Bike Of The Week: Tidy Honda CB550K

Bike Of The Week -


1978 Honda CB550K By Bob Ranew

From a dim barn to the light of day, a shed builder cranks out a tidy five fifty.  A soon to be regular, weekly event for RIdeApart is Bike of the Week.  This week we present a build built in a shed that we found in another shed, the 

1978 Honda CB550K By Bob Ranew
1978 Honda CB550K

Bike: 1978 Honda CB550K

Builder: Bob Ranew

There are many types of bikes and builders rebuilding them. RideApart simply can’t help but share what we think are the best builds from all kinds of categories. Each week we will feature a different built bike, and maybe some unbuilt. This week our feature is this shoestring budget cafe’ Honda CB550K. Some folks shouldn’t do it themselves and there are certain things I am not willing to do myself, but clearly for Bob Ranew, of Garner, NC is doing just fine.

Bob bought the donor for his lightweight creation from some dark pit located through Craigslist. He did the normal refresh; new boots, valve seals, rebuilt the carburetors, adjusted the cam chain and timing. “Little as possible”, as he puts it. One of the joys of these sewing machines is that they don’t need very much.

1978 Honda Cb550K By Bob Ranew
Front fender shortened, frame de-tabbed and hoop added.

Bob ordered a box of parts from DimeCity Cycles and handled most of the hands-on work. He even shaped the seat himself! Not content to let all the dough go to the pros, he made the keen economic decision of a rattle can array. Why put the notes on the tank, when you can paint them in it? We see here most important are sensibilities of color and graphic application.

1978 Honda Cb550K  By Bob Ranew
Custom seat pan, foam shaped and upholstery set out with very detailed drawing.

There’s just something about the four into four…

Do you know the feeling of joy when things are easy?  Or the sense of accomplishment when things are difficult? Bob says every bike is a learning experience. This 1978 Honda CB550K is Bob’s youngest of three.

Bob claims he learned some valuable lessons about paint this time around. “I think the tank came out just grand for a rattle can.”  He says “a build isn’t done until it feels right”, and I would say this five-fifty feels just right.

See more of Bob’s bike and more just like it, and many more not like it at all, at the

1978 Honda Cb550K By Bob Ranew

Check out Mr. Ranew on his FB page – Redeemed Cycles.

  • Mr. White

    That is a beautiful thing. So clean and slick. It’d make a nice city bike.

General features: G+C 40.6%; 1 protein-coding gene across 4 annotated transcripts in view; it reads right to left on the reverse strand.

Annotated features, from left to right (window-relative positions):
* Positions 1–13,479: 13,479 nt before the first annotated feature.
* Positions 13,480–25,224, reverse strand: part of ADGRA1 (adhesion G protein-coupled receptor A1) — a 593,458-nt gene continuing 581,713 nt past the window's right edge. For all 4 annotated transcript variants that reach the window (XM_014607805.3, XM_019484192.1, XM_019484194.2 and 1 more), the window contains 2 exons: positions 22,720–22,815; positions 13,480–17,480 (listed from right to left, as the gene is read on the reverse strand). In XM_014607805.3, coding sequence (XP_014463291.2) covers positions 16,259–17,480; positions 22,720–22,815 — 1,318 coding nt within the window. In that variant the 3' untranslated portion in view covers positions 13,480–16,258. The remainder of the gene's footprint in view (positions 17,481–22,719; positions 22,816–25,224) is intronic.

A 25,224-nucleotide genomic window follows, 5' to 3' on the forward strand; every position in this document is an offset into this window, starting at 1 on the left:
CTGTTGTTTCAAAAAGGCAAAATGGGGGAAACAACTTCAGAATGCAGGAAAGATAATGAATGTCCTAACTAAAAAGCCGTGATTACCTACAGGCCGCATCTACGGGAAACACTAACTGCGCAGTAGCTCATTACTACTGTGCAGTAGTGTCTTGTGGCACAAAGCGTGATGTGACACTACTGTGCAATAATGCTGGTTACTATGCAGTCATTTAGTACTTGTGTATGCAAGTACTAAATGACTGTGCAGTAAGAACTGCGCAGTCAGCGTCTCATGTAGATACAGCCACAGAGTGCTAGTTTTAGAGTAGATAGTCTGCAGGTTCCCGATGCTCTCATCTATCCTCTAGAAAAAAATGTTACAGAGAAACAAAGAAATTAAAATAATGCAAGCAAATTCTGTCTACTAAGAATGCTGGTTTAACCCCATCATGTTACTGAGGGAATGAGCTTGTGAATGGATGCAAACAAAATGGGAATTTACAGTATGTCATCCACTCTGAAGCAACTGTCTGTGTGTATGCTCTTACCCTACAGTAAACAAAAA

• Michael Howard

      I especially like how, unlike most builds of this type that cripple the suspension and have ironing boards for seats, this one actually looks comfortable enough to be ridden.

      • Gerection Gerection

        Same here!!! It looks great and I LOVE the fact he kept the front fender (somewhat) and DIDN’T put clip ons on this bike. Looks like a comfy commuter.

  • Zack

    I’m right down the road in Raleigh, hope to see this one out on the back roads!

    • runnermatt

      And I’m over in Wilson! Cool to see something featured that is right in our back yard.

  • Jim Keane

    My ’76 550 K tops the list of ones I should never have sold.

  • William Connor

    Very nice bike and well done. Love working on old iron myself and have several projects of friends in various stages in my shop.

  • JGM

    Thank you for not using knobbies. Looks great

    • Kr Tong

      Most of which have the front tire on backwards… SMH…
      Or those god-awful firestone champion deluxe crapperonis.
      This one looks like they’ve lowered the rear a bit too much.
      “Stanced out” cars are just terrible, but on a bike it’s unridable.

      I like old bikes, but I like actually riding a lot more.

  • zion

    Well done!

  • ChainsawCharlie


  • Ayabe

    Man, that color scheme looks amazing.

  • Gail

    Ya know, I have 7 sewing machines (and a serger), and none of them sound like any of my Hondas.

  • chris ordanez

    What a classy build! Really digging it. I like how it eschews many of the stereotypical cafe race staples — superbike bars instead of clip-ons; side covers and stock air box have been retained; 4-2 exhaust (with no pipe wrap even!); stock foot pegs and shoes this steed can actually run with! The color scheme is great as well.

    Bravo to Ride Apart on showing some love for the vintage bikes as well. Looking forward to future articles in this series.

    PS – I miss the This Week In Motorcycle History feature you folks used to run.

  • Davidabl2

    The BOTW feature is a good idea to liven things up a bit at HFL but with all your contributors I hope you’ll be able to scout out your own bikes rather than just repost

    • Nolan Zandi

      Well do that too, but the Bikeshed guys are friends of ours and we’ve wanted to swap content for a while

  • srghyc

    Yes! I love that they used a real “tracker” style handlebar. I hate clip-ons and love me some real handle bars.

  • Michael Howard

    The funny thing with the majority of “retro-cafe” builds that are currently so popular is that they’re built almost entirely for looks — while the original cafe bikes were the exact opposite, being built for function (to be ridden fast).